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16 June 2014

To Kill A Mockingbird

To Kill a Mockingbird by Harper Lee has won many awards - including the Pulitzer Prize for Fiction - with good reason: it is an important and excellent book.

Jean Louise "Scout" Finch and her brother Jem live in the Maycomb, Alabama. Their father is Atticus Finch, a lawyer, who is about to go to trial defending a black man who is accused of raping a white woman - in 1935... in the South.

Scout and Jem are raised by their father and the cook, Calpurnia. As their world view slowly grows - first with their neighborhood, then school and the larger town - Scout learns lessons about life. Written with intelligence and wit, Lee captures the development of childhood in a time of racial prejudice. When the trial starts, she must learn to stop fighting the people who say mean things about her father.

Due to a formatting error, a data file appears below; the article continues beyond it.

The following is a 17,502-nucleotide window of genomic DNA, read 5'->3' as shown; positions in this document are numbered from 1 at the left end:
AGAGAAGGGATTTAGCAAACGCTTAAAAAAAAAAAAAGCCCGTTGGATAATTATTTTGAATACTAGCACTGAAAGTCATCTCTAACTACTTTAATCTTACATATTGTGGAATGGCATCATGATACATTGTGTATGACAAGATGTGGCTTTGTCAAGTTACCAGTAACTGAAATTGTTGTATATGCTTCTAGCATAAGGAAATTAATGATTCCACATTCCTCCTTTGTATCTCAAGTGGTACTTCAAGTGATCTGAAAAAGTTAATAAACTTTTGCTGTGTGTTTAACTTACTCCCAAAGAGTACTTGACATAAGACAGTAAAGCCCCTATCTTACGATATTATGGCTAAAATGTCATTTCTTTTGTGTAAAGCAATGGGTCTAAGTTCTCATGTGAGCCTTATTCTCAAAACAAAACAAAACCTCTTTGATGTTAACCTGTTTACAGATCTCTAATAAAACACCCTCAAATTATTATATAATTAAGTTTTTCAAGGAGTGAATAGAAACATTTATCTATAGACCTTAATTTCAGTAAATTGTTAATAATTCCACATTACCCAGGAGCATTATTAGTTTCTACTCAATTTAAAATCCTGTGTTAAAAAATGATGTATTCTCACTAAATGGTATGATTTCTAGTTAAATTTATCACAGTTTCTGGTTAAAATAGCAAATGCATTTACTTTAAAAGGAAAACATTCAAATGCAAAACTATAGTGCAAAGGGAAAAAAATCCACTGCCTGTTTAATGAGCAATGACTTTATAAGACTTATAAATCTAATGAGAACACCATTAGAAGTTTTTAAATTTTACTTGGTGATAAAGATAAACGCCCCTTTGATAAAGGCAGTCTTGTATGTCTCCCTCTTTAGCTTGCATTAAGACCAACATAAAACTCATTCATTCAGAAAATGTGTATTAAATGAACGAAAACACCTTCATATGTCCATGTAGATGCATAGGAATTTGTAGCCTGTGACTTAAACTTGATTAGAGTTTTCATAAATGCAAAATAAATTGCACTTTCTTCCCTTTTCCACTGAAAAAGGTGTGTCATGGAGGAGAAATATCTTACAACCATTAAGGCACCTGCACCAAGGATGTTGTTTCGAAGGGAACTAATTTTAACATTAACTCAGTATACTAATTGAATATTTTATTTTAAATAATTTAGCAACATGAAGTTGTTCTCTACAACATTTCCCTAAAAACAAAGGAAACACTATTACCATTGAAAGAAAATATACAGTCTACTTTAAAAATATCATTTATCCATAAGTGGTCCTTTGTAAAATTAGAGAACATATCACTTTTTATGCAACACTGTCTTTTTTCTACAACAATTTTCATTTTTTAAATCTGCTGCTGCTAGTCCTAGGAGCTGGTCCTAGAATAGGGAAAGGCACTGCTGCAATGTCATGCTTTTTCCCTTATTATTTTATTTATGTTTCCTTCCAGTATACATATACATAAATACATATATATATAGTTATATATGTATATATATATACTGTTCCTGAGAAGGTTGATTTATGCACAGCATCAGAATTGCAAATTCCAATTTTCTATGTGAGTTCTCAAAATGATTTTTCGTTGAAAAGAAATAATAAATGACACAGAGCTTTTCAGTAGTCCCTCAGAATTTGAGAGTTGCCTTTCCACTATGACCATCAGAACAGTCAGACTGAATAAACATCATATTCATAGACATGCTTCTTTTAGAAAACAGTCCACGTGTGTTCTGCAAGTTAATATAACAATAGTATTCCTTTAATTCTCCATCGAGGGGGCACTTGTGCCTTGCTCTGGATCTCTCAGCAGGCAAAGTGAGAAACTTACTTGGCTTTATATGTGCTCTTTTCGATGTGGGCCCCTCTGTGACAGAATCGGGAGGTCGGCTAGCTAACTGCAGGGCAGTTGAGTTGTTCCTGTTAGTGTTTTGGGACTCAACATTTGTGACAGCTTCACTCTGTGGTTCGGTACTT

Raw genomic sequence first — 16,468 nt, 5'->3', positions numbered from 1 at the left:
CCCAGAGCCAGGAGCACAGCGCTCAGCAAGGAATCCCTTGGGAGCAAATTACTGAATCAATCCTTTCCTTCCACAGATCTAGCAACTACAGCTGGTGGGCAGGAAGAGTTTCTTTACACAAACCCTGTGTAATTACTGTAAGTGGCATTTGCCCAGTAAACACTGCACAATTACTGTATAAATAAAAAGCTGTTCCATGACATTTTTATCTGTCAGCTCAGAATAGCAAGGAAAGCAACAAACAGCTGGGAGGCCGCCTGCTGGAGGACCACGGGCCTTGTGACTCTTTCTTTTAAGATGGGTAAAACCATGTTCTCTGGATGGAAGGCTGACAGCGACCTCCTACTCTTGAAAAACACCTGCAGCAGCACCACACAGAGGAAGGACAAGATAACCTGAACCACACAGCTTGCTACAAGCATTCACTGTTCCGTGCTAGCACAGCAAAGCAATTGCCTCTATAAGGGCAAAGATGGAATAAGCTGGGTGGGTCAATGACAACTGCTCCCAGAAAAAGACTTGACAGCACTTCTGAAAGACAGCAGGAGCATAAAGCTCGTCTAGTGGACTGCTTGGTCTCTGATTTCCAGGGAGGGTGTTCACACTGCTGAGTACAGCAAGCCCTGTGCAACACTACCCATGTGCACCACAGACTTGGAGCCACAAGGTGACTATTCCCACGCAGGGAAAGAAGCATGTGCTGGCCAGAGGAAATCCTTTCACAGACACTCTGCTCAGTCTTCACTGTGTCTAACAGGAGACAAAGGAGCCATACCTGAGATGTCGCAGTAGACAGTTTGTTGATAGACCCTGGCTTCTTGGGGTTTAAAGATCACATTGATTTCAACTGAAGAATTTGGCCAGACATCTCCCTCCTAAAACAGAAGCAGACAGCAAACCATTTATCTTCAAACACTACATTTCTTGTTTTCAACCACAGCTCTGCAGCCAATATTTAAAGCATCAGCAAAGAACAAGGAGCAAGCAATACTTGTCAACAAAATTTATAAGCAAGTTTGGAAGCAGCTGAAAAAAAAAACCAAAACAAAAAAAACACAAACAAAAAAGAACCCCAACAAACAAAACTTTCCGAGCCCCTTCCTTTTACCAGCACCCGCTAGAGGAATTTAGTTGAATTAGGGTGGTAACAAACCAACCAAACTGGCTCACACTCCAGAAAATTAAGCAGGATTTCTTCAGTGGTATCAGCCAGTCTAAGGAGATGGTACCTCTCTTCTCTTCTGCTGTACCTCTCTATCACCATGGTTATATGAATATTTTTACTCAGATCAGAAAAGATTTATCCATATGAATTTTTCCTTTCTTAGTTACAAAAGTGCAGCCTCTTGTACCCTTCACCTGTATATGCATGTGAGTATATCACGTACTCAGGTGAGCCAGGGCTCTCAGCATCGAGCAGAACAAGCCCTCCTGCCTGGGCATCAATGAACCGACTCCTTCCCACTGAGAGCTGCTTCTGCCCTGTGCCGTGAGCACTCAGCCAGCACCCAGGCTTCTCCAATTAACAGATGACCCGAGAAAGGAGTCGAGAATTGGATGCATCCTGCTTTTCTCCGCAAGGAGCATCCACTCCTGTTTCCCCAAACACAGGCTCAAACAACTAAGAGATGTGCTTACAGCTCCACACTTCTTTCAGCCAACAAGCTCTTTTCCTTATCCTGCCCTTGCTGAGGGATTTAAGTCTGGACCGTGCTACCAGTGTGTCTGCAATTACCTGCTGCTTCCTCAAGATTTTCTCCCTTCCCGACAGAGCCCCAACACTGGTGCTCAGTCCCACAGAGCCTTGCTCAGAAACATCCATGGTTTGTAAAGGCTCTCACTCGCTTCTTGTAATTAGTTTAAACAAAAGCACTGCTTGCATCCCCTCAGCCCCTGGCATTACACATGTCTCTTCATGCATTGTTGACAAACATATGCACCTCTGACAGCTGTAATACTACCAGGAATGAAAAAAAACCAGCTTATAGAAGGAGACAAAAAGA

And as the trial unfolds, the family reflects on the state of affairs - how some people can treat other differently based only on the color of their skin, not on their own merit. And how people can ignore fact in the face of that prejudice.

Though written in 1960 and set in 1935, To Kill A Mockingbird still has lessons to teach readers. It is a sad fact that we, as a society, are not as evolved as we like to think and books like this one are important lenses into our past and possible futures.

Lee, Harper. (1960). To Kill a Mockingbird. New York: Harper.

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